Reckless abuse of hotel mini bars will break your wallet, No matter how good the exchange rates are.
So, after two weeks of living the 5 star life, I’ve managed to maneuver my bank account dangerously close to the edge of broke. I’ve got a stomach full of Tiger beer and a wallet on empty, but I’ve easily made the transition from the good life to the grunge life. oh, to be a backpacker again!
I’ve downgraded myself from the fancy resort bungalow to a budget beach bungalow just up the road. It’s certainly not as clean and bed is much less comfortable, but other than the population of giant Malaysian cockroaches living behind my nightstand, the place is pretty much the same. In fact, I like it better here. This stretch of beach is home to countless cheap bungalows, beach bars, and even a few solo travelers like myself. It’s nice to step outside the resort life and really rub elbows with the locals, that’s my kind of travel.
After working on my sunburn for a few hours (my pale American skin is no match for this tropical sun), I wandered into the nearest beach bar to cool off with a pint of Tiger. A young local sat next to me and we started to chat. I could tell right away that he wanted to sell me something, he had the glad-hand demeanor of an old school hustler – part used car salesman, part friendly local beach bum.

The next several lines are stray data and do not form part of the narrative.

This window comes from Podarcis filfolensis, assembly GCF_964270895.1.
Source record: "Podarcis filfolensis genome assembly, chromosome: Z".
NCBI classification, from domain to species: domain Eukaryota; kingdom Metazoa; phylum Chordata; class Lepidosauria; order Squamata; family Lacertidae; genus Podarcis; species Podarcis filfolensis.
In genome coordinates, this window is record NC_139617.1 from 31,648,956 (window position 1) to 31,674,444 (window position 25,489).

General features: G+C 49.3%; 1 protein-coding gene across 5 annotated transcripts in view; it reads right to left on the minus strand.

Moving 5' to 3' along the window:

I came to find out that his job was to chat up tourists and get them to sign up for excursions like snorkeling, sailing, motorbike rentals, and parasailing. Sort of a freelance job, when he gets a tourist to sign up, he gets a commission, depending on the price he sets. so he wandered the beach all day, dropping in and out of the local bars and chatting with tourists – not a bad gig, really.
After sharing a bag of peanuts and a couple of pints, he dropped his sales pitch and we continued to talk. I came to realize that this was exactly the type of guy you want to know on the island. Sure, he could rent you a motorbike or sign you up for a fishing trip, but he could also get you weed, or a cheap girl from Thailand, or even a place to live—all at a local’s price (plus a small commission for himself, of course). He told me that he could rent me an apartment for 200 Ringgit per month. That was the same price I paid for 4 days in my run-down bungalow!
“next time you come back, you bring some friends. I find you a Malay house to rent. 350 Ringgit, maximum,” he told me.
That works out to just over $100 US per month.
2 or 3 months living in paradise can’t possibly be a bad idea. And at that price, It’s completely affordable.
So, who’s coming with me?
Check it out ^ Coconut Basketball on the beach!